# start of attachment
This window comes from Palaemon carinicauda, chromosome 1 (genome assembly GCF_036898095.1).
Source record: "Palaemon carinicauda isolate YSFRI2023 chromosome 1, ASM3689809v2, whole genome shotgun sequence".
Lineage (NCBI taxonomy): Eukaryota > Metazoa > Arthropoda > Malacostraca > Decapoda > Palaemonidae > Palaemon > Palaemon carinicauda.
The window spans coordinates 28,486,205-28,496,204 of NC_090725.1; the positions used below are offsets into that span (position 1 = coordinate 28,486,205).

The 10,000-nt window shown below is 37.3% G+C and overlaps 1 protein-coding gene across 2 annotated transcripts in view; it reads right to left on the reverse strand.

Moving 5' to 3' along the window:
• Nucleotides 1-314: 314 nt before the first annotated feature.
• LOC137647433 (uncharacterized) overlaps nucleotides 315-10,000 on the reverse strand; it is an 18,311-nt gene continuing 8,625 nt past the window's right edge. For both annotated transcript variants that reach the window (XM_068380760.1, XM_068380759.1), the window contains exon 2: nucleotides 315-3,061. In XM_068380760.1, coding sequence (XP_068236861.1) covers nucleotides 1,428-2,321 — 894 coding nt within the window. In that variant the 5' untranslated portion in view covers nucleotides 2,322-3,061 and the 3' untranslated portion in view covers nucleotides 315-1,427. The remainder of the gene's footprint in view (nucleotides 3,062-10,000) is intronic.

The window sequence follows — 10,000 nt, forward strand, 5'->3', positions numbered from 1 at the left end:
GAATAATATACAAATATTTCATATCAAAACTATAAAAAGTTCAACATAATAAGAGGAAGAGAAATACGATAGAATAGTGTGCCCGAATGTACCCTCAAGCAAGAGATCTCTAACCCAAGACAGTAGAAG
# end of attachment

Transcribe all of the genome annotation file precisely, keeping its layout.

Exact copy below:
This window comes from Palaemon carinicauda, chromosome 1 (genome assembly GCF_036898095.1).
Source record: "Palaemon carinicauda isolate YSFRI2023 chromosome 1, ASM3689809v2, whole genome shotgun sequence".
Lineage (NCBI taxonomy): Eukaryota > Metazoa > Arthropoda > Malacostraca > Decapoda > Palaemonidae > Palaemon > Palaemon carinicauda.
The window spans coordinates 28,486,205-28,496,204 of NC_090725.1; the positions used below are offsets into that span (position 1 = coordinate 28,486,205).

The 10,000-nt window shown below is 37.3% G+C and overlaps 1 protein-coding gene across 2 annotated transcripts in view; it reads right to left on the reverse strand.

Moving 5' to 3' along the window:
• Nucleotides 1-314: 314 nt before the first annotated feature.
• LOC137647433 (uncharacterized) overlaps nucleotides 315-10,000 on the reverse strand; it is an 18,311-nt gene continuing 8,625 nt past the window's right edge. For both annotated transcript variants that reach the window (XM_068380760.1, XM_068380759.1), the window contains exon 2: nucleotides 315-3,061. In XM_068380760.1, coding sequence (XP_068236861.1) covers nucleotides 1,428-2,321 — 894 coding nt within the window. In that variant the 5' untranslated portion in view covers nucleotides 2,322-3,061 and the 3' untranslated portion in view covers nucleotides 315-1,427. The remainder of the gene's footprint in view (nucleotides 3,062-10,000) is intronic.

The window sequence follows — 10,000 nt, forward strand, 5'->3', positions numbered from 1 at the left end:
GAATAATATACAAATATTTCATATCAAAACTATAAAAAGTTCAACATAATAAGAGGAAGAGAAATACGATAGAATAGTGTGCCCGAATGTACCCTCAAGCAAGAGATCTCTAACCCAAGACAGTAGAAG